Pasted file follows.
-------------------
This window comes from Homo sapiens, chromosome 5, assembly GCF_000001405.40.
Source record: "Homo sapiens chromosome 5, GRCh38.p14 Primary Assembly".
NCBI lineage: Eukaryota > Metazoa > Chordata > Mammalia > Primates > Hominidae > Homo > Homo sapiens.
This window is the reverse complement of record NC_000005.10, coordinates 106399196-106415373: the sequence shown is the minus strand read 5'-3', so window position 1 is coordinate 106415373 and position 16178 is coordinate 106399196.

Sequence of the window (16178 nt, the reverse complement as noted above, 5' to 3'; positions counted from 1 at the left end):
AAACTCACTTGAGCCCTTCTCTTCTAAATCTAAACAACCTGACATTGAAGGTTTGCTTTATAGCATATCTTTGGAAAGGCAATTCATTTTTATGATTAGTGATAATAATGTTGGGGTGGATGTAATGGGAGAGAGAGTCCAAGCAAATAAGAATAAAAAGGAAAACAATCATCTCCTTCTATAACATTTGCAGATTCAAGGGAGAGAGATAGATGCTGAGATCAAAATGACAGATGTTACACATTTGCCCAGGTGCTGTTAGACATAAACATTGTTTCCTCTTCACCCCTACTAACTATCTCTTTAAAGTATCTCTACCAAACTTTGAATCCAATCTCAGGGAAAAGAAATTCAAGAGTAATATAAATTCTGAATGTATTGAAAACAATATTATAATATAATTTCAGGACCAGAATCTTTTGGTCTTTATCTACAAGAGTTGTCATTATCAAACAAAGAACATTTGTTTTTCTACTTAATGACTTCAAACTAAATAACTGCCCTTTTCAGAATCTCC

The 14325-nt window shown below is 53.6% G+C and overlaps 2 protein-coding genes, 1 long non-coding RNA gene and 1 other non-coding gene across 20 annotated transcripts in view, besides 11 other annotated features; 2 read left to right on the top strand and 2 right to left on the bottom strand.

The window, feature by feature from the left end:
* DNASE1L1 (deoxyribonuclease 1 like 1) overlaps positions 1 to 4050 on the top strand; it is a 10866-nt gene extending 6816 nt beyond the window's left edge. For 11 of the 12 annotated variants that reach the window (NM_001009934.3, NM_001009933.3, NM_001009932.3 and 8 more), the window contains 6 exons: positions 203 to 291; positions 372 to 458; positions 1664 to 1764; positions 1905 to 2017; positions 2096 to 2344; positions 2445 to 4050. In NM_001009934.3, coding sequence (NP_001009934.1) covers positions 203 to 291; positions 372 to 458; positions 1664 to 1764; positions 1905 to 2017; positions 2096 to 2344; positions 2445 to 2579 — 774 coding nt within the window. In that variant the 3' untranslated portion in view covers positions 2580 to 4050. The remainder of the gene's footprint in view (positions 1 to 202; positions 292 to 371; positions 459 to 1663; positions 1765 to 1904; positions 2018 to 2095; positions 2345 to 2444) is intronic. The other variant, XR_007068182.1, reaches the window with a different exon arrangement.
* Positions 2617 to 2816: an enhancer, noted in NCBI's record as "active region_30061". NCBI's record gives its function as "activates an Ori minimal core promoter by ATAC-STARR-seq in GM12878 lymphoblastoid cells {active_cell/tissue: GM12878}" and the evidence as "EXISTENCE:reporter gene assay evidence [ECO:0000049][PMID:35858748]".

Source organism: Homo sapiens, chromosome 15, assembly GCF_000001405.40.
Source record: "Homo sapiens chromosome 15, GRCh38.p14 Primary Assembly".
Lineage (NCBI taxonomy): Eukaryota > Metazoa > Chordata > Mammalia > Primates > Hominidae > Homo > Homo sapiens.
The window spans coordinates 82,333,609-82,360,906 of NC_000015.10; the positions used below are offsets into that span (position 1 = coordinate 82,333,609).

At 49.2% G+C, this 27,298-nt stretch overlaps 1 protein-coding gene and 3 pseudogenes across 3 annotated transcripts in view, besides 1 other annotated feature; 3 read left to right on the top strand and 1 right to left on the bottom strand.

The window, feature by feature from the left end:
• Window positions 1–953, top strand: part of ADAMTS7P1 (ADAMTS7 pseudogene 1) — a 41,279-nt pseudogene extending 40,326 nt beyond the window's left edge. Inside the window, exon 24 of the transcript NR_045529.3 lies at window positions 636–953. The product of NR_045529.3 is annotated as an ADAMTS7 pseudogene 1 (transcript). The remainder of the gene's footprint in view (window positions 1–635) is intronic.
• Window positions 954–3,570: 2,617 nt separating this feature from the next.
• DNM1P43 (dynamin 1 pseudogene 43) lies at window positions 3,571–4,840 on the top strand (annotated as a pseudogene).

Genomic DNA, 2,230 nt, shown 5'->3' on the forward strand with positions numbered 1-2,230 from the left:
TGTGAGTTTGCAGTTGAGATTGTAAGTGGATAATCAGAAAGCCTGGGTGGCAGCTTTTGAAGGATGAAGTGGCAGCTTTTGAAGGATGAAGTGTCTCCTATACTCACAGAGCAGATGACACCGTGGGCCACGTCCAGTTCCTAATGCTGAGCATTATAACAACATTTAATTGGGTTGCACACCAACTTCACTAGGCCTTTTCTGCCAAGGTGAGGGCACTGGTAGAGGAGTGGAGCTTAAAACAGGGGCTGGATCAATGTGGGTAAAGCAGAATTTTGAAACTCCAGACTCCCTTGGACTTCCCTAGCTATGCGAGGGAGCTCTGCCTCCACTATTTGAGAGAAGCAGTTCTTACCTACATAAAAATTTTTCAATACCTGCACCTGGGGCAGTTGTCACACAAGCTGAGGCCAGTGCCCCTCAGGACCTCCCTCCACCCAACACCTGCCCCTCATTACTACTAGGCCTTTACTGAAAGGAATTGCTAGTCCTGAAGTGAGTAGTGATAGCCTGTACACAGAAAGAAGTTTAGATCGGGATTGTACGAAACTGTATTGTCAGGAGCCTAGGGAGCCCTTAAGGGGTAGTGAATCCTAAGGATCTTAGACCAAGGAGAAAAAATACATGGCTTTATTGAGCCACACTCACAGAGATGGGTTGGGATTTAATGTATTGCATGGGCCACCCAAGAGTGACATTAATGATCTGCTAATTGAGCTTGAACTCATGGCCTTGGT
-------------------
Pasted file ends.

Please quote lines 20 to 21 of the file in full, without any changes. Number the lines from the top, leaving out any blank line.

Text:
Genomic DNA, 2,230 nt, shown 5'->3' on the forward strand with positions numbered 1-2,230 from the left:
TGTGAGTTTGCAGTTGAGATTGTAAGTGGATAATCAGAAAGCCTGGGTGGCAGCTTTTGAAGGATGAAGTGGCAGCTTTTGAAGGATGAAGTGTCTCCTATACTCACAGAGCAGATGACACCGTGGGCCACGTCCAGTTCCTAATGCTGAGCATTATAACAACATTTAATTGGGTTGCACACCAACTTCACTAGGCCTTTTCTGCCAAGGTGAGGGCACTGGTAGAGGAGTGGAGCTTAAAACAGGGGCTGGATCAATGTGGGTAAAGCAGAATTTTGAAACTCCAGACTCCCTTGGACTTCCCTAGCTATGCGAGGGAGCTCTGCCTCCACTATTTGAGAGAAGCAGTTCTTACCTACATAAAAATTTTTCAATACCTGCACCTGGGGCAGTTGTCACACAAGCTGAGGCCAGTGCCCCTCAGGACCTCCCTCCACCCAACACCTGCCCCTCATTACTACTAGGCCTTTACTGAAAGGAATTGCTAGTCCTGAAGTGAGTAGTGATAGCCTGTACACAGAAAGAAGTTTAGATCGGGATTGTACGAAACTGTATTGTCAGGAGCCTAGGGAGCCCTTAAGGGGTAGTGAATCCTAAGGATCTTAGACCAAGGAGAAAAAATACATGGCTTTATTGAGCCACACTCACAGAGATGGGTTGGGATTTAATGTATTGCATGGGCCACCCAAGAGTGACATTAATGATCTGCTAATTGAGCTTGAACTCATGGCCTTGGT